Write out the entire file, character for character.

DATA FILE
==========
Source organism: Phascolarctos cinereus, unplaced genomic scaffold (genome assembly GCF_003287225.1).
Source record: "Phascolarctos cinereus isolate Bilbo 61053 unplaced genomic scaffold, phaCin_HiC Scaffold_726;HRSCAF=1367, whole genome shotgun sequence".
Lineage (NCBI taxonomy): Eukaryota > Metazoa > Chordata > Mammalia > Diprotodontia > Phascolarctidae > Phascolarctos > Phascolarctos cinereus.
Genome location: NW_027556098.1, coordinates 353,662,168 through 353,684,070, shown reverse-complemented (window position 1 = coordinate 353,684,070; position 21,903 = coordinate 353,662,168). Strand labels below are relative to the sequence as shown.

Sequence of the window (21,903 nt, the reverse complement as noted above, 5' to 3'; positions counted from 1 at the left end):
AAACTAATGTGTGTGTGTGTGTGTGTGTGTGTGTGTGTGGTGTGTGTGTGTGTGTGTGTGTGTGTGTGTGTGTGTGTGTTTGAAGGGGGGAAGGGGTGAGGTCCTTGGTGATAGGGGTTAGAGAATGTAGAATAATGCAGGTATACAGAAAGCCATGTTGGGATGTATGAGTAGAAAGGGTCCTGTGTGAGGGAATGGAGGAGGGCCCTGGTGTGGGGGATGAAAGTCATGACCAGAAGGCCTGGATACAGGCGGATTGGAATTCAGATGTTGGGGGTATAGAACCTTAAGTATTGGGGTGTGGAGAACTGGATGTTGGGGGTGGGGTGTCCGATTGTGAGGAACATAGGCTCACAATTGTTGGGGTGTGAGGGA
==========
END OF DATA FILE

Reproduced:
Source organism: Phascolarctos cinereus, unplaced genomic scaffold (genome assembly GCF_003287225.1).
Source record: "Phascolarctos cinereus isolate Bilbo 61053 unplaced genomic scaffold, phaCin_HiC Scaffold_726;HRSCAF=1367, whole genome shotgun sequence".
Lineage (NCBI taxonomy): Eukaryota > Metazoa > Chordata > Mammalia > Diprotodontia > Phascolarctidae > Phascolarctos > Phascolarctos cinereus.
Genome location: NW_027556098.1, coordinates 353,662,168 through 353,684,070, shown reverse-complemented (window position 1 = coordinate 353,684,070; position 21,903 = coordinate 353,662,168). Strand labels below are relative to the sequence as shown.

Sequence of the window (21,903 nt, the reverse complement as noted above, 5' to 3'; positions counted from 1 at the left end):
AAACTAATGTGTGTGTGTGTGTGTGTGTGTGTGTGTGTGGTGTGTGTGTGTGTGTGTGTGTGTGTGTGTGTGTGTGTGTTTGAAGGGGGGAAGGGGTGAGGTCCTTGGTGATAGGGGTTAGAGAATGTAGAATAATGCAGGTATACAGAAAGCCATGTTGGGATGTATGAGTAGAAAGGGTCCTGTGTGAGGGAATGGAGGAGGGCCCTGGTGTGGGGGATGAAAGTCATGACCAGAAGGCCTGGATACAGGCGGATTGGAATTCAGATGTTGGGGGTATAGAACCTTAAGTATTGGGGTGTGGAGAACTGGATGTTGGGGGTGGGGTGTCCGATTGTGAGGAACATAGGCTCACAATTGTTGGGGTGTGAGGGA